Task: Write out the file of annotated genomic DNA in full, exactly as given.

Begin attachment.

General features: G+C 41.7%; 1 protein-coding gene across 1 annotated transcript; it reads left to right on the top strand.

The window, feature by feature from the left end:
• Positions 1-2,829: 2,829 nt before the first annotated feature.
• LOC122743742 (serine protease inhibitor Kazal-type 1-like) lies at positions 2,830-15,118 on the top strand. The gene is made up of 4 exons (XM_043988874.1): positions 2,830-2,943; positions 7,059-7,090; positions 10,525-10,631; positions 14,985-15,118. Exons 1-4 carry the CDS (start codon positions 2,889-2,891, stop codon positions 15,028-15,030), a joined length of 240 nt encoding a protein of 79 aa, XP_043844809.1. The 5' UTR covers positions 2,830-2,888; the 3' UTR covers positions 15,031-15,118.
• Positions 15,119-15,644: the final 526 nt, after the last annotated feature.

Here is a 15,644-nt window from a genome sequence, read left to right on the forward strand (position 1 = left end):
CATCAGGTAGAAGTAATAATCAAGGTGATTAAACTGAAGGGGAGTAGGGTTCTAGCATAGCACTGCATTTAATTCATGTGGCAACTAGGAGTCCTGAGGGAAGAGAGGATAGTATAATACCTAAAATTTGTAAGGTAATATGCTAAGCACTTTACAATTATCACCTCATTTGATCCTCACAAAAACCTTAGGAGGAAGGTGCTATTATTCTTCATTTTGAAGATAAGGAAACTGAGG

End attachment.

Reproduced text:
General features: G+C 41.7%; 1 protein-coding gene across 1 annotated transcript; it reads left to right on the top strand.

The window, feature by feature from the left end:
• Positions 1-2,829: 2,829 nt before the first annotated feature.
• LOC122743742 (serine protease inhibitor Kazal-type 1-like) lies at positions 2,830-15,118 on the top strand. The gene is made up of 4 exons (XM_043988874.1): positions 2,830-2,943; positions 7,059-7,090; positions 10,525-10,631; positions 14,985-15,118. Exons 1-4 carry the CDS (start codon positions 2,889-2,891, stop codon positions 15,028-15,030), a joined length of 240 nt encoding a protein of 79 aa, XP_043844809.1. The 5' UTR covers positions 2,830-2,888; the 3' UTR covers positions 15,031-15,118.
• Positions 15,119-15,644: the final 526 nt, after the last annotated feature.

Here is a 15,644-nt window from a genome sequence, read left to right on the forward strand (position 1 = left end):
CATCAGGTAGAAGTAATAATCAAGGTGATTAAACTGAAGGGGAGTAGGGTTCTAGCATAGCACTGCATTTAATTCATGTGGCAACTAGGAGTCCTGAGGGAAGAGAGGATAGTATAATACCTAAAATTTGTAAGGTAATATGCTAAGCACTTTACAATTATCACCTCATTTGATCCTCACAAAAACCTTAGGAGGAAGGTGCTATTATTCTTCATTTTGAAGATAAGGAAACTGAGG